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Empathy - "I see you."​

In my last article, I asked the question: What is emphatic leadership? Empathy is also shown in the language we use...

I recently watched a TED talk and stumbled over the way Zulu's say hello. "Sawubona" (I see you.) and the answer is "Ngikhona" (I am here.) or "Jabo Sawubona" (I see you too.). In India, they say "Namaste" (I bow to the divine in you.). In the movie Avatar when greeting each other they say "Oel gnati kame".

In a philosophic meaning, your existence is recognized by another person and you don't exist on your own. That links me back to my first article "Empathy - The way forward?". Mankind has always lived in groups and the interaction in these groups is the very birthplace of empathy in human history.

Our language determines how we think, feel and behave. In some western languages, we come closer to the meaning of "Sawubona" and we say "How are you dear?". So only JUST similar, as you never ARE sad or happy, you rather FEEL sad or happy. When talking about your inner self, accuracy in wording does matter and makes a change in your behaviour. Here is how most people react: "Thank you, good." What would happen, if you say how you really "are" or feel? Let's say, you had really great day and you feel overjoyed. Or you had a really bad day and feel frustrated.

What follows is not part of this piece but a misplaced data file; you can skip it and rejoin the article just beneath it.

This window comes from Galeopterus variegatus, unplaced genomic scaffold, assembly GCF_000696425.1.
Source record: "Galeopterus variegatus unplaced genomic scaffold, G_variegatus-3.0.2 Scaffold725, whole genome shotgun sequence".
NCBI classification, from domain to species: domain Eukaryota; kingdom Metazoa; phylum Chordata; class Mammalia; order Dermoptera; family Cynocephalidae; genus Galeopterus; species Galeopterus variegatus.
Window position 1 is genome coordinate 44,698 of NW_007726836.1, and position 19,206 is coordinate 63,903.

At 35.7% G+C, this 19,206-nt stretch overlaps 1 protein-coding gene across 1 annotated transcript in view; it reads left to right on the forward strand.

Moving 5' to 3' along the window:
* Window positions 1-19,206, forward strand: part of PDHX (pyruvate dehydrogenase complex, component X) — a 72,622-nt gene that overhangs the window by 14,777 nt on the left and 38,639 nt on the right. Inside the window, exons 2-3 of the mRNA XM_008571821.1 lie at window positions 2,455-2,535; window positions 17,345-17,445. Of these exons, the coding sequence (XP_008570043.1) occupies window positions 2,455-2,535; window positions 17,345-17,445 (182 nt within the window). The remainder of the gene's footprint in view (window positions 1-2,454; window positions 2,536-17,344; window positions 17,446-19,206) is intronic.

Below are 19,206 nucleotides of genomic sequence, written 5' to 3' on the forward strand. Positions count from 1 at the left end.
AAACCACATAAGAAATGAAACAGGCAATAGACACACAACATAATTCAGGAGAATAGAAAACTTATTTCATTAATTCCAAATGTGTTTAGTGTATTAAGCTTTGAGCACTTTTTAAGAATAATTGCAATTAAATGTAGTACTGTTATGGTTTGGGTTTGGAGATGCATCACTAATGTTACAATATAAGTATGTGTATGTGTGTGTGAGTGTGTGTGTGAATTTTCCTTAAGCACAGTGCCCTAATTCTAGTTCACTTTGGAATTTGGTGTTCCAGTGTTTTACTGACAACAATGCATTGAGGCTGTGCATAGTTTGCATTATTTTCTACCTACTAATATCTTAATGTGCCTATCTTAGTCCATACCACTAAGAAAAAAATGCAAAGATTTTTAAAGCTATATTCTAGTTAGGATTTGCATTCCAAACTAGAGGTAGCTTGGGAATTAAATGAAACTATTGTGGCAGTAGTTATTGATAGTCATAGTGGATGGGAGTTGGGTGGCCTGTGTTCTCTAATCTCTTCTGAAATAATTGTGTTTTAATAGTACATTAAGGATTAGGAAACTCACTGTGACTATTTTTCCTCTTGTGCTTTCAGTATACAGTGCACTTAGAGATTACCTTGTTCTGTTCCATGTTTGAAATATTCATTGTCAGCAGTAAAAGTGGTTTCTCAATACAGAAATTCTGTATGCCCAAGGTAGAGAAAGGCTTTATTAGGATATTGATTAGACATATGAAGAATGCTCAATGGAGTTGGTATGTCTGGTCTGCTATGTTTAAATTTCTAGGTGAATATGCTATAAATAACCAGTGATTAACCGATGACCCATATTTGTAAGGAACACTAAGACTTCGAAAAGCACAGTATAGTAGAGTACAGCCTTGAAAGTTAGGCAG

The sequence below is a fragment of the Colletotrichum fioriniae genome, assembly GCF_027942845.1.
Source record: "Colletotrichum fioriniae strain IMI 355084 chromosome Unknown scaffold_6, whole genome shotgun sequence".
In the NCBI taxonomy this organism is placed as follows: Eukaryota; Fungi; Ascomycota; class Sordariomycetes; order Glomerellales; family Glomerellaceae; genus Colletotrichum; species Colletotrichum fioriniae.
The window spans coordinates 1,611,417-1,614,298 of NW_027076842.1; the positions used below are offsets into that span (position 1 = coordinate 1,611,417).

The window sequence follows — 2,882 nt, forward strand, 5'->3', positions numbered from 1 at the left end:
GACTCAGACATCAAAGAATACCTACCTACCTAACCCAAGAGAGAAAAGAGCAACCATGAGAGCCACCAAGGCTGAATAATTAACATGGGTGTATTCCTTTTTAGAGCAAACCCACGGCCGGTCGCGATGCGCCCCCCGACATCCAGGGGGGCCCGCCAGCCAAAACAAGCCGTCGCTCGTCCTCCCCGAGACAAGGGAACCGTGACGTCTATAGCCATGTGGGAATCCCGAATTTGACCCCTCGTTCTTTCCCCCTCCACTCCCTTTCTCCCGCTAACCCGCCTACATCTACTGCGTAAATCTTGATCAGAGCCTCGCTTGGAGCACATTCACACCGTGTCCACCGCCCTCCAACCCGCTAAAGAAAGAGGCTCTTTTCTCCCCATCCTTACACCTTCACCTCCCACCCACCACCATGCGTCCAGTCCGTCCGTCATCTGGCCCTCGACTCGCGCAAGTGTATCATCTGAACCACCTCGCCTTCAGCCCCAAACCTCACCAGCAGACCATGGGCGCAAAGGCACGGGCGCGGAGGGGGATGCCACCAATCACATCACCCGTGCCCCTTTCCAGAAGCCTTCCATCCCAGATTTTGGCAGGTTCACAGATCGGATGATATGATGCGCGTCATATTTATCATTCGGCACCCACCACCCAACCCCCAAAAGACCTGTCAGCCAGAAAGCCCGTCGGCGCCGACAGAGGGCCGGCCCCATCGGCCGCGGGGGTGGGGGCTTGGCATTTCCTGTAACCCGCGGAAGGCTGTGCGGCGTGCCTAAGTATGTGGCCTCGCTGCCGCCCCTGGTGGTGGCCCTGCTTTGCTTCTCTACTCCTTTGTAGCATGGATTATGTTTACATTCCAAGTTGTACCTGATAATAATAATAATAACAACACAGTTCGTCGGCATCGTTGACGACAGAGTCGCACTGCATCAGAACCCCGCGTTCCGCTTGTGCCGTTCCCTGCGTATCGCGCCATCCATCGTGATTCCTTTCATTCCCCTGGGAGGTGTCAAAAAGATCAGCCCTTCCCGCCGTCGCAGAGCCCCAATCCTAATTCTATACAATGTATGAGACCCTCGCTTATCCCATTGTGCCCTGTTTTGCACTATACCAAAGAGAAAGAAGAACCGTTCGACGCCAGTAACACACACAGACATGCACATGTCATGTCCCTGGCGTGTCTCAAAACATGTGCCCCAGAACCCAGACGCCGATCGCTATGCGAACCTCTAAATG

And lastly in many languages our "Hello" simply means hello. As an example, in my mother tongue, we say "Grüezi". Sounds sweet, but has no deeper meaning. Maybe we should invent our own new wording...

And then there are other ways to truly "see" others than over the language... how that works? Let's see each other in a short online video call.

#empathy #empathicbehaviour

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